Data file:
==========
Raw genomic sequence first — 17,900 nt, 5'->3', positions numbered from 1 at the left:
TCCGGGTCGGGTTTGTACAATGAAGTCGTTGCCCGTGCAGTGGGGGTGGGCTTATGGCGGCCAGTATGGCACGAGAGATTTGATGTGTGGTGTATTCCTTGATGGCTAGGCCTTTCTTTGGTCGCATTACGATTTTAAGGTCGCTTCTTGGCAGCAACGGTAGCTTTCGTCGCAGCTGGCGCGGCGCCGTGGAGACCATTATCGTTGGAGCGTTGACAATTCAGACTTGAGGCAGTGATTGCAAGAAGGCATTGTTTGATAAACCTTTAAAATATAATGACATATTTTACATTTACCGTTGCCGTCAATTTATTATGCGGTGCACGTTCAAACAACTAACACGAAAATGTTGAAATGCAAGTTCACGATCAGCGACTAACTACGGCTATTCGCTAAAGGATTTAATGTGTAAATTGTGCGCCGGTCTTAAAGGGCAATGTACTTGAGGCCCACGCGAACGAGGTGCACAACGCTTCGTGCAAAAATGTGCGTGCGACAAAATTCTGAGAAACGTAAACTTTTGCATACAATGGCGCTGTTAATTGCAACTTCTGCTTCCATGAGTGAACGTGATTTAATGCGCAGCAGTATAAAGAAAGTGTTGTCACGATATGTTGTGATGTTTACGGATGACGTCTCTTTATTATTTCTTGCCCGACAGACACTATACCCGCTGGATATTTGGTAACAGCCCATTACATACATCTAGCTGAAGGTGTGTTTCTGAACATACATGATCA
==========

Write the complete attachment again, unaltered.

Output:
Raw genomic sequence first — 17,900 nt, 5'->3', positions numbered from 1 at the left:
TCCGGGTCGGGTTTGTACAATGAAGTCGTTGCCCGTGCAGTGGGGGTGGGCTTATGGCGGCCAGTATGGCACGAGAGATTTGATGTGTGGTGTATTCCTTGATGGCTAGGCCTTTCTTTGGTCGCATTACGATTTTAAGGTCGCTTCTTGGCAGCAACGGTAGCTTTCGTCGCAGCTGGCGCGGCGCCGTGGAGACCATTATCGTTGGAGCGTTGACAATTCAGACTTGAGGCAGTGATTGCAAGAAGGCATTGTTTGATAAACCTTTAAAATATAATGACATATTTTACATTTACCGTTGCCGTCAATTTATTATGCGGTGCACGTTCAAACAACTAACACGAAAATGTTGAAATGCAAGTTCACGATCAGCGACTAACTACGGCTATTCGCTAAAGGATTTAATGTGTAAATTGTGCGCCGGTCTTAAAGGGCAATGTACTTGAGGCCCACGCGAACGAGGTGCACAACGCTTCGTGCAAAAATGTGCGTGCGACAAAATTCTGAGAAACGTAAACTTTTGCATACAATGGCGCTGTTAATTGCAACTTCTGCTTCCATGAGTGAACGTGATTTAATGCGCAGCAGTATAAAGAAAGTGTTGTCACGATATGTTGTGATGTTTACGGATGACGTCTCTTTATTATTTCTTGCCCGACAGACACTATACCCGCTGGATATTTGGTAACAGCCCATTACATACATCTAGCTGAAGGTGTGTTTCTGAACATACATGATCA